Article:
Sese further stated that the recent blowing up of a pipeline in the region by the movement for the Emancipation of the Niger Delta (MEND) in spite of the amnesty granted to ex-militants by the Federal Government was a danger signal that was capable of spurring the government into action.
“Amnesty, for all intents and purposes, seems to have gone smoothly. Arms had been surrendered. But mind you, just recently, I heard that MEND blew up a pipeline because it felt that the poor health of the president is delaying the peace process. So, that is a signal that there are still arms in the Niger Delta. For this little period of respite, it is an opportunity for the Federal Government to quickly move in and start developing the area,” he declared.
Adding his voice to the on-going debate on the appropriateness or otherwise of President Umaru Musa Yar’Adua to relinquish power and hand over to Vice President Goodluck Jonathan because of his poor health, the university teacher said what mattered in this circumstance was the provisions of the country’s constitution and not the opinions of Nigerians on the issue.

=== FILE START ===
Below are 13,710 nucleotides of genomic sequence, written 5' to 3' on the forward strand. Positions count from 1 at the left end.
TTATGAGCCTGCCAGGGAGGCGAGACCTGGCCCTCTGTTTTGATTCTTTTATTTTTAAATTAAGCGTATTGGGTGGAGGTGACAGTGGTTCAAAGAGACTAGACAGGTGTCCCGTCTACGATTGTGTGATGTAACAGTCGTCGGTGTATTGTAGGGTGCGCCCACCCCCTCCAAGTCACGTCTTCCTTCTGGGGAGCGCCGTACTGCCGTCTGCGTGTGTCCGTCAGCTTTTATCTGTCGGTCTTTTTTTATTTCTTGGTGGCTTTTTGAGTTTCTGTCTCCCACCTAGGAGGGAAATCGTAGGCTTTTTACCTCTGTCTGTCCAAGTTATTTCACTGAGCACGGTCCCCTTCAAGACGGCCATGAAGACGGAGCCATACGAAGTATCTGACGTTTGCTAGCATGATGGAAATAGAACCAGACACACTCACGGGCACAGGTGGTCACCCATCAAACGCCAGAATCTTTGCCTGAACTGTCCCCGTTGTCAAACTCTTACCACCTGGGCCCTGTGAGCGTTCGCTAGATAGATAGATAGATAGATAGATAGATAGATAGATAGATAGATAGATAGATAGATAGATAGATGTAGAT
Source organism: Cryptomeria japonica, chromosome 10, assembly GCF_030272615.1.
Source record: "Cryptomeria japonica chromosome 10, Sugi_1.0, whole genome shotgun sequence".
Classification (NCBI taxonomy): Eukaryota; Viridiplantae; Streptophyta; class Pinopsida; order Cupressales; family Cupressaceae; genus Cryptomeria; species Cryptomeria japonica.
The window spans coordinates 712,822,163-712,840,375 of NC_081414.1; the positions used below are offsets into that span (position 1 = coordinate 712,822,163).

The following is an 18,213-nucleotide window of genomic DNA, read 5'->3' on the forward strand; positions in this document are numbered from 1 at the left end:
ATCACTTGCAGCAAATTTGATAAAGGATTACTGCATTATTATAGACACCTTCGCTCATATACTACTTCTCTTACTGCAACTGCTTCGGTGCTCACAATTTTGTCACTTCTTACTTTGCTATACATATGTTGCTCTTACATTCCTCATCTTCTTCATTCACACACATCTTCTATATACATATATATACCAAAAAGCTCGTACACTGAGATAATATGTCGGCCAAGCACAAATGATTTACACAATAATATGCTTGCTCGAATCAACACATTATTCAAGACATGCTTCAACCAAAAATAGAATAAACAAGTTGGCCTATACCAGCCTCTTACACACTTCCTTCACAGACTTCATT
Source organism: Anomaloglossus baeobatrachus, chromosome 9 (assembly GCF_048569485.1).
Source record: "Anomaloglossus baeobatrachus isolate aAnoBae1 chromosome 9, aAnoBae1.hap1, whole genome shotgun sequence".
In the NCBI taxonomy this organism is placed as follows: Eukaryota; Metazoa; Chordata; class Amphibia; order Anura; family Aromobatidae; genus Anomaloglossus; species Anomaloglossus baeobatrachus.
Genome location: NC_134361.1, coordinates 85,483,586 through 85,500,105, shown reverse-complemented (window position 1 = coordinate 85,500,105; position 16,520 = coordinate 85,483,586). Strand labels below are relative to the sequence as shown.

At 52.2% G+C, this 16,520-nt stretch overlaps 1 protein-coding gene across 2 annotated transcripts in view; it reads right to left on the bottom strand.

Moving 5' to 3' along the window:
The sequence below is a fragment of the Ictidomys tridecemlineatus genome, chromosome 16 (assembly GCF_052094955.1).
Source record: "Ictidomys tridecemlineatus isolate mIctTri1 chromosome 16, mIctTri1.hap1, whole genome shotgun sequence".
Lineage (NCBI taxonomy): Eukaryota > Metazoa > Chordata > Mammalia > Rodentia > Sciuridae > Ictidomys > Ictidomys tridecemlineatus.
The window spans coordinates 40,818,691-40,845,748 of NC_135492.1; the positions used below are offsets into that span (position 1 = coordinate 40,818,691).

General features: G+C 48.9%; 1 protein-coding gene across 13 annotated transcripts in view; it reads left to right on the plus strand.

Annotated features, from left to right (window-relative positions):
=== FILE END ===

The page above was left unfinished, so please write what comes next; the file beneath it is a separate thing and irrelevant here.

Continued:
His words: “The President’s health is a very burning issue right now in the country. The President for now, is temporarily incapacitated. But it is not a matter of my opinion or anybody’s opinion. Right now, we are running a country that has a constitution. If the Constitution cannot take care of a situation like this, then, the country is in trouble.”
On how he successfully combines his university job and his ministerial assignment as a man of God, Sese had this to say: “Combining the two is really hectic because inadvertently, it sort of makes me read less than 100 per cent. But the job I am doing at the university is a full time job, while my ministerial assignment also requires me to give full time attention which I am unable to give at the moment. The truth is that I attend my lectures at the university regularly. I hardly have time to rest because I don’t have the authority to neglect my job. That is where I am paid. The leadership of the church is also quite understanding of the situation, and there is no way I can turn my back to any of them. It gives me a lot of pleasure combining the two.
On how he got the calling and spiritual inspiration as a man of God, he explained that he got the inspiration during his childhood when his parents discovered that he had the gift of clairvoyance.